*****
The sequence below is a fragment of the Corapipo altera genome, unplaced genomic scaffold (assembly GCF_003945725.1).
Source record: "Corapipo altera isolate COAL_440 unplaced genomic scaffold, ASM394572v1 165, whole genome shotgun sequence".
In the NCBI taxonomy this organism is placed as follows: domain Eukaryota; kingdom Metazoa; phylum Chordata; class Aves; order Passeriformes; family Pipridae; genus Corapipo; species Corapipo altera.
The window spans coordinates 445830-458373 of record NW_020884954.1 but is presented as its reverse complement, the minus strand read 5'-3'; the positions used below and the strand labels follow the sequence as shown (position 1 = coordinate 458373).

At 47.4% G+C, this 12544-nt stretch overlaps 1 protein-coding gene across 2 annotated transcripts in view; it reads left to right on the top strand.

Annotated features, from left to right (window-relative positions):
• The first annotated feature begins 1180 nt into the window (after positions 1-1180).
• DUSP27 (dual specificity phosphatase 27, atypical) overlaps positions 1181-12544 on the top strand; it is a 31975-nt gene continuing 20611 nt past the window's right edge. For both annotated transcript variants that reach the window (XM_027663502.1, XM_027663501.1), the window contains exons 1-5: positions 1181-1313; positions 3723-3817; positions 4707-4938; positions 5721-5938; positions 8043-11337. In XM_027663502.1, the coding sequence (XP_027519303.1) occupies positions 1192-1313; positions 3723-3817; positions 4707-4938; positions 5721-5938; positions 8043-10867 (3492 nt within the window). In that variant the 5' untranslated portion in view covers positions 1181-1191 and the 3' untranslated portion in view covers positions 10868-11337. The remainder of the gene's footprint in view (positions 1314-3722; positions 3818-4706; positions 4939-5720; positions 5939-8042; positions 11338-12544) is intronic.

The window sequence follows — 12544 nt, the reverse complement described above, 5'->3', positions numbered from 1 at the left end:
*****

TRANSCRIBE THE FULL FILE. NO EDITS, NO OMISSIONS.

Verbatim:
The sequence below is a fragment of the Corapipo altera genome, unplaced genomic scaffold (assembly GCF_003945725.1).
Source record: "Corapipo altera isolate COAL_440 unplaced genomic scaffold, ASM394572v1 165, whole genome shotgun sequence".
In the NCBI taxonomy this organism is placed as follows: domain Eukaryota; kingdom Metazoa; phylum Chordata; class Aves; order Passeriformes; family Pipridae; genus Corapipo; species Corapipo altera.
The window spans coordinates 445830-458373 of record NW_020884954.1 but is presented as its reverse complement, the minus strand read 5'-3'; the positions used below and the strand labels follow the sequence as shown (position 1 = coordinate 458373).

At 47.4% G+C, this 12544-nt stretch overlaps 1 protein-coding gene across 2 annotated transcripts in view; it reads left to right on the top strand.

Annotated features, from left to right (window-relative positions):
• The first annotated feature begins 1180 nt into the window (after positions 1-1180).
• DUSP27 (dual specificity phosphatase 27, atypical) overlaps positions 1181-12544 on the top strand; it is a 31975-nt gene continuing 20611 nt past the window's right edge. For both annotated transcript variants that reach the window (XM_027663502.1, XM_027663501.1), the window contains exons 1-5: positions 1181-1313; positions 3723-3817; positions 4707-4938; positions 5721-5938; positions 8043-11337. In XM_027663502.1, the coding sequence (XP_027519303.1) occupies positions 1192-1313; positions 3723-3817; positions 4707-4938; positions 5721-5938; positions 8043-10867 (3492 nt within the window). In that variant the 5' untranslated portion in view covers positions 1181-1191 and the 3' untranslated portion in view covers positions 10868-11337. The remainder of the gene's footprint in view (positions 1314-3722; positions 3818-4706; positions 4939-5720; positions 5939-8042; positions 11338-12544) is intronic.

The window sequence follows — 12544 nt, the reverse complement described above, 5'->3', positions numbered from 1 at the left end: